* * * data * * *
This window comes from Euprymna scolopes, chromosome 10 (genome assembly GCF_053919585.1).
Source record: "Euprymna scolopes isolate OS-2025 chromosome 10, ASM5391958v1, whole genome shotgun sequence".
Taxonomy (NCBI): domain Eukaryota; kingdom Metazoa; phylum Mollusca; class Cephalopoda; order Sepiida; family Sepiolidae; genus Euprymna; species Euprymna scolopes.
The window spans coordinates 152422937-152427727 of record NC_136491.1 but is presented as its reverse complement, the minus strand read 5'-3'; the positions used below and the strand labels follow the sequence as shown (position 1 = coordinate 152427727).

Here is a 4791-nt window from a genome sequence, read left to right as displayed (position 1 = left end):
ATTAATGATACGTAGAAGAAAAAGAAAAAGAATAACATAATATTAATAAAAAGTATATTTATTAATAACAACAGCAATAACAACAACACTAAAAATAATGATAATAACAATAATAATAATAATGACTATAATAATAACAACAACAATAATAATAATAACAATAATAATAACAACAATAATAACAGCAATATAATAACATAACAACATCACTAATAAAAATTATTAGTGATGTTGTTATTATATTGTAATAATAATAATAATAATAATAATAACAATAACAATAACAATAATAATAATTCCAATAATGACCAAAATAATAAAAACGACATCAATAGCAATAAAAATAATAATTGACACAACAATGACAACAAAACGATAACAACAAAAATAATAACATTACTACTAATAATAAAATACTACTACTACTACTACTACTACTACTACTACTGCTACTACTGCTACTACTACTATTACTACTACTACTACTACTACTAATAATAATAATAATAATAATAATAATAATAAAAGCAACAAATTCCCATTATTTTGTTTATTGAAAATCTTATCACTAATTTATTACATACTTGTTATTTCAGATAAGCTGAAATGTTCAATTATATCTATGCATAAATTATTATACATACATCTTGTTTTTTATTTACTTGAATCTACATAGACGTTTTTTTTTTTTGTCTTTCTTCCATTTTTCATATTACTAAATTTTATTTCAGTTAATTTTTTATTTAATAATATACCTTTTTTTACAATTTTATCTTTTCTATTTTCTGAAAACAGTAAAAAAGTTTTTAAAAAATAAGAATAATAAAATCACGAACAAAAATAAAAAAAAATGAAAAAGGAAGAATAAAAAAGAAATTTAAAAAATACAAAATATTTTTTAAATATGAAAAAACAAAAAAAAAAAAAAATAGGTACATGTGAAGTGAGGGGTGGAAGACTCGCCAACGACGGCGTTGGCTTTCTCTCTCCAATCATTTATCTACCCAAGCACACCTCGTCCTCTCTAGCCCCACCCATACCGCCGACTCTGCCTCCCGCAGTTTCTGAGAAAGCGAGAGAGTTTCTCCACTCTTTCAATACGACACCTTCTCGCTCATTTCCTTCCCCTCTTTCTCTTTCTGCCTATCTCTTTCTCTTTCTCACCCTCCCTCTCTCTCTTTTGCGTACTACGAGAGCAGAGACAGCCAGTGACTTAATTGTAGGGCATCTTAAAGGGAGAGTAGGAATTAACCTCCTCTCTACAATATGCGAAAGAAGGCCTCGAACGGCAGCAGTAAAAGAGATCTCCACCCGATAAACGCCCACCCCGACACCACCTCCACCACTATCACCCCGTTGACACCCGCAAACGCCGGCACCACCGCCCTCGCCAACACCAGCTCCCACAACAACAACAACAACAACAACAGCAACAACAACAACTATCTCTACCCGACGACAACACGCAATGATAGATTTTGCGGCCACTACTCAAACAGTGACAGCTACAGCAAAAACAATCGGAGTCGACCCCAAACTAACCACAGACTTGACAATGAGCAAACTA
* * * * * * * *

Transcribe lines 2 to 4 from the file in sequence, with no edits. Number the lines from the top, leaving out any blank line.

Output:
Source record: "Euprymna scolopes isolate OS-2025 chromosome 10, ASM5391958v1, whole genome shotgun sequence".
Taxonomy (NCBI): domain Eukaryota; kingdom Metazoa; phylum Mollusca; class Cephalopoda; order Sepiida; family Sepiolidae; genus Euprymna; species Euprymna scolopes.
The window spans coordinates 152422937-152427727 of record NC_136491.1 but is presented as its reverse complement, the minus strand read 5'-3'; the positions used below and the strand labels follow the sequence as shown (position 1 = coordinate 152427727).